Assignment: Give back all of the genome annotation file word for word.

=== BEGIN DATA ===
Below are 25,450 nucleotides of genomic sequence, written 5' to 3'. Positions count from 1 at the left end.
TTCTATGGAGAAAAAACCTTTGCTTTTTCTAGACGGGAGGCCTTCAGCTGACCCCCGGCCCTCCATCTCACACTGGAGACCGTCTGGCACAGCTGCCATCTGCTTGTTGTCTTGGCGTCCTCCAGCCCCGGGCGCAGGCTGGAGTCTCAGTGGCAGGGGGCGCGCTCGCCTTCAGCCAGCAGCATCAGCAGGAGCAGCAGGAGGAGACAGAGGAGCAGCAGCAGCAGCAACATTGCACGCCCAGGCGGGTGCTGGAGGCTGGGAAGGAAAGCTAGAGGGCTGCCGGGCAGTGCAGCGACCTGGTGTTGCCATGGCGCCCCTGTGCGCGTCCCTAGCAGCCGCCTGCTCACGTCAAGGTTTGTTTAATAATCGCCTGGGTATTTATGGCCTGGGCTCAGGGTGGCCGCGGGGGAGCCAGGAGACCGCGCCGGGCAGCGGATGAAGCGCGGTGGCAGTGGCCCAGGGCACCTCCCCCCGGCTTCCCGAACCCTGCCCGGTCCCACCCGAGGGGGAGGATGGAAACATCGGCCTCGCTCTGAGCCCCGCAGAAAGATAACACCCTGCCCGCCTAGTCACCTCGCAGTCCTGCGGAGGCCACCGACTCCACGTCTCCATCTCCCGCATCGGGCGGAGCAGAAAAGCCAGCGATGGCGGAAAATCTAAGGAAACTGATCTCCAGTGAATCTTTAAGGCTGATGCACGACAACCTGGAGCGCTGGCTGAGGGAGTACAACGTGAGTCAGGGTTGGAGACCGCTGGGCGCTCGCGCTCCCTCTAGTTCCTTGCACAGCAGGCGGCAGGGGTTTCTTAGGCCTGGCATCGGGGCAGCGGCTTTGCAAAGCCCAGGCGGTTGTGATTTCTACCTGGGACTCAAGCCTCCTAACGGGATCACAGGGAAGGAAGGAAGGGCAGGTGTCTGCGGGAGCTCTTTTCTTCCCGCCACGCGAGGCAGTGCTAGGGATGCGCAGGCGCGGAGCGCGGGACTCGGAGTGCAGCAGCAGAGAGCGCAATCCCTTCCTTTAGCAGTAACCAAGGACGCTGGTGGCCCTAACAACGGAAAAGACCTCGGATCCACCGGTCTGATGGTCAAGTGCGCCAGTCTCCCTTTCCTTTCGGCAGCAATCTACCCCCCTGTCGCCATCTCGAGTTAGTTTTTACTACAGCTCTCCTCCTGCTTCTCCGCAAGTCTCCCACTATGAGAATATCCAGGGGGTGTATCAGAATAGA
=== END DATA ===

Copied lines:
Below are 25,450 nucleotides of genomic sequence, written 5' to 3'. Positions count from 1 at the left end.
TTCTATGGAGAAAAAACCTTTGCTTTTTCTAGACGGGAGGCCTTCAGCTGACCCCCGGCCCTCCATCTCACACTGGAGACCGTCTGGCACAGCTGCCATCTGCTTGTTGTCTTGGCGTCCTCCAGCCCCGGGCGCAGGCTGGAGTCTCAGTGGCAGGGGGCGCGCTCGCCTTCAGCCAGCAGCATCAGCAGGAGCAGCAGGAGGAGACAGAGGAGCAGCAGCAGCAGCAACATTGCACGCCCAGGCGGGTGCTGGAGGCTGGGAAGGAAAGCTAGAGGGCTGCCGGGCAGTGCAGCGACCTGGTGTTGCCATGGCGCCCCTGTGCGCGTCCCTAGCAGCCGCCTGCTCACGTCAAGGTTTGTTTAATAATCGCCTGGGTATTTATGGCCTGGGCTCAGGGTGGCCGCGGGGGAGCCAGGAGACCGCGCCGGGCAGCGGATGAAGCGCGGTGGCAGTGGCCCAGGGCACCTCCCCCCGGCTTCCCGAACCCTGCCCGGTCCCACCCGAGGGGGAGGATGGAAACATCGGCCTCGCTCTGAGCCCCGCAGAAAGATAACACCCTGCCCGCCTAGTCACCTCGCAGTCCTGCGGAGGCCACCGACTCCACGTCTCCATCTCCCGCATCGGGCGGAGCAGAAAAGCCAGCGATGGCGGAAAATCTAAGGAAACTGATCTCCAGTGAATCTTTAAGGCTGATGCACGACAACCTGGAGCGCTGGCTGAGGGAGTACAACGTGAGTCAGGGTTGGAGACCGCTGGGCGCTCGCGCTCCCTCTAGTTCCTTGCACAGCAGGCGGCAGGGGTTTCTTAGGCCTGGCATCGGGGCAGCGGCTTTGCAAAGCCCAGGCGGTTGTGATTTCTACCTGGGACTCAAGCCTCCTAACGGGATCACAGGGAAGGAAGGAAGGGCAGGTGTCTGCGGGAGCTCTTTTCTTCCCGCCACGCGAGGCAGTGCTAGGGATGCGCAGGCGCGGAGCGCGGGACTCGGAGTGCAGCAGCAGAGAGCGCAATCCCTTCCTTTAGCAGTAACCAAGGACGCTGGTGGCCCTAACAACGGAAAAGACCTCGGATCCACCGGTCTGATGGTCAAGTGCGCCAGTCTCCCTTTCCTTTCGGCAGCAATCTACCCCCCTGTCGCCATCTCGAGTTAGTTTTTACTACAGCTCTCCTCCTGCTTCTCCGCAAGTCTCCCACTATGAGAATATCCAGGGGGTGTATCAGAATAGA